Osteopathic Medicine in Downers Grove
Mini Medical School is a four-week medical education program open to anyone in the community interested in personal and public healthcare issues. It is an opportunity to learn about topics discussed in medical school.
Each lecture is presented by a health care professional at Midwestern University in Downers Grove, Illinois. Midwestern University is the home of the Chicago College of Osteopathic Medicine, the Chicago College of Pharmacy, the College of Health Sciences, and College of Dental Medicine-Illinois.
Mini Medical School welcomes students from the community of all ages (adult, college, and high school) who are interested in learning about interesting and important healthcare topics.
Sessions will be held on Mondays: October 17, October 24, November 7 and November 14th (no session on Halloween)
Each session starts at 6:30 p.m. and will end by 8:15 p.m.
October 17, 2016
Cancer: Why and how good cells go bad.
In this lecture you will learn how cancer is a result of malfunctions in normal cellular mechanisms that regulate cell division. We will talk about changes that occur at the DNA level such that gene functions are altered to serve cancer growth. Cancer originates in a single cell which then gives rise to a progeny of cells with multiple genetic alterations. Each time a cell divides, there is a chance of mutation, and therefore, there is always a low background risk for cancer. A far more prevalent cause of cancer is environmental exposure.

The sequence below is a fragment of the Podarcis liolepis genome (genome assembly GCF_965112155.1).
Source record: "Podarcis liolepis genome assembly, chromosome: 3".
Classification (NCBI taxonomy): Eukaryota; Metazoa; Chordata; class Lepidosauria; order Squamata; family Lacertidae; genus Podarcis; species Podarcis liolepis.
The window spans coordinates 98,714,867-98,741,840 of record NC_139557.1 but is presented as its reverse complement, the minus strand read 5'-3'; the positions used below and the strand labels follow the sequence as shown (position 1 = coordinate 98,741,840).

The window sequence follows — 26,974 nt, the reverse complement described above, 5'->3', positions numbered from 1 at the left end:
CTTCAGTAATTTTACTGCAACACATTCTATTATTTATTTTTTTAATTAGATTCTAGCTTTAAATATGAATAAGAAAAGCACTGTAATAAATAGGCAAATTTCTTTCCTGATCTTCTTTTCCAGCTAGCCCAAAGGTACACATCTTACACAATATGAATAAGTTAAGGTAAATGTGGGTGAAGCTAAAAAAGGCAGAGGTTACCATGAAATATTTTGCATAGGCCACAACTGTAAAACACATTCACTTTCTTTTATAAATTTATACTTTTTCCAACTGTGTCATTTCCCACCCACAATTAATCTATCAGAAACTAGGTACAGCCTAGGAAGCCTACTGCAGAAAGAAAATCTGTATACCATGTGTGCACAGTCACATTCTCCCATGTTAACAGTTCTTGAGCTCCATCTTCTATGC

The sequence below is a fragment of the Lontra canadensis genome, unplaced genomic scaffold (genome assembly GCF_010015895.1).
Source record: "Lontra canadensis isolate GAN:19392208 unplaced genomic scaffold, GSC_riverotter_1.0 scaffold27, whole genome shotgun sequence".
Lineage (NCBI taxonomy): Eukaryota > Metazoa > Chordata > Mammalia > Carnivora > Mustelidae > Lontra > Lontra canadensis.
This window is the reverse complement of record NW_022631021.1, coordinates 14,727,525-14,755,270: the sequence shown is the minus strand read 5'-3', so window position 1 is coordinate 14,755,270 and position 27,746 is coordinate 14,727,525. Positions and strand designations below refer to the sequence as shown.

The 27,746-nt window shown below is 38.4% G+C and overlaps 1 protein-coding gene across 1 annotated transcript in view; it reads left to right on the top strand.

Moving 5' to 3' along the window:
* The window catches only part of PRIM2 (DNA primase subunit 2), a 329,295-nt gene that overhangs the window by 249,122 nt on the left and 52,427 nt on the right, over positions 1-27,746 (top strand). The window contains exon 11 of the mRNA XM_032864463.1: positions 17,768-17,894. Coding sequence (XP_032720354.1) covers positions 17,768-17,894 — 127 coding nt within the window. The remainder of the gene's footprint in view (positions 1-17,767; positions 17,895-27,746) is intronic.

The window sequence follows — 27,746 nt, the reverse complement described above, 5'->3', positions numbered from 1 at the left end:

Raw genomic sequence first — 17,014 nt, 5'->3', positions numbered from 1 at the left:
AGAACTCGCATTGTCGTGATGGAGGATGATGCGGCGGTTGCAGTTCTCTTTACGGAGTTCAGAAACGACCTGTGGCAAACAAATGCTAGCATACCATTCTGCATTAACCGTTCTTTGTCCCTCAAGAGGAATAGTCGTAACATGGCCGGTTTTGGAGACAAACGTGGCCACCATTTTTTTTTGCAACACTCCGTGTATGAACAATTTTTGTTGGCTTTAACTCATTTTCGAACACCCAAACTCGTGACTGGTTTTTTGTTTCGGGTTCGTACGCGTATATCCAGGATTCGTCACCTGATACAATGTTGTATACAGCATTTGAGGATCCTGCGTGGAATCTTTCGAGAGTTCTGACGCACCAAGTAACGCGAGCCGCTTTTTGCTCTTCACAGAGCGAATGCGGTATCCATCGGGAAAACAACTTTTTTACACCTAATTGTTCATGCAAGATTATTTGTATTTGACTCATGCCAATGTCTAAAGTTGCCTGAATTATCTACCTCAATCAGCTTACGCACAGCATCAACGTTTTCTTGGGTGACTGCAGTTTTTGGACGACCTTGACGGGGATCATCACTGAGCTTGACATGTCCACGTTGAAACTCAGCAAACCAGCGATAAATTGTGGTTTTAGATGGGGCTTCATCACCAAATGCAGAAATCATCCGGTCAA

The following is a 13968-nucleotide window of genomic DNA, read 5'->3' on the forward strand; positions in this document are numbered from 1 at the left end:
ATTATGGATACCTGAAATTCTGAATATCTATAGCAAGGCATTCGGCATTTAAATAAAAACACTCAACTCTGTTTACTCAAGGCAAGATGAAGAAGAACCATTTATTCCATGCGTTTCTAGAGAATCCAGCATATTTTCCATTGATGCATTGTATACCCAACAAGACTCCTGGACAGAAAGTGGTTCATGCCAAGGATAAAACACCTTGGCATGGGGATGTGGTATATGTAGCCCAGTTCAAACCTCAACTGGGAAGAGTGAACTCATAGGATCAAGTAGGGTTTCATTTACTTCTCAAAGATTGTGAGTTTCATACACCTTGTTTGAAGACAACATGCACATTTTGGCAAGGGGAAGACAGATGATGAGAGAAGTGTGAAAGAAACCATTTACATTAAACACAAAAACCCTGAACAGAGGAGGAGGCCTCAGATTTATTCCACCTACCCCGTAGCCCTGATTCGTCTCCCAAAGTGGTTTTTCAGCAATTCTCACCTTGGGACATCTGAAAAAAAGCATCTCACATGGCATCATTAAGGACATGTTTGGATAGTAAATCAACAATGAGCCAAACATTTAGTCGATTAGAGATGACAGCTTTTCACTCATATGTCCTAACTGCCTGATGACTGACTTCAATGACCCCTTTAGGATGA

Featured speaker: Nalini Chandar, Ph.D. Dr. Chandar is Professor and Chair of the Department of Biochemistry in the Chicago College of Osteopathic Medicine. In addition to teaching Biochemistry to students at Midwestern University, her research interests are in the area of Cancer Biology studying molecular genetics of osteosarcomas and the role of tumor suppressors in tissue differentiation. She has been the recipient of several research grants from the National Institutes of Health. She joined Midwestern University in 1995. She received her PhD in Biochemistry at the University of Madras.
October 24, 2016
The Diabetes Epidemic
Diabetes Mellitus is a condition that affects the body's ability to use glucose for metabolism (energy). Patients affected with Type I diabetes do not have insulin, which is needed to use a glucose molecule to produce ATP that is then used for cellular function. Patients with Type II diabetes have insulin; however, their body becomes resistant to this hormone's action. In severe cases, the body is starving since it cannot use glucose efficiently and thus must rely on fat and protein to generate energy. The physiology of the human body is truly remarkable. The osteopathic medical student learns to treat patients using a "holistic" approach, one that encompasses not only treating the disease, but also treating the person. Join Dr. Poustinchian as he discusses the diabetes epidemic, and the healthcare practitioner's approach to this ailment.
Featured Speaker: Brian Poustinchian, DO, FACP, FACOI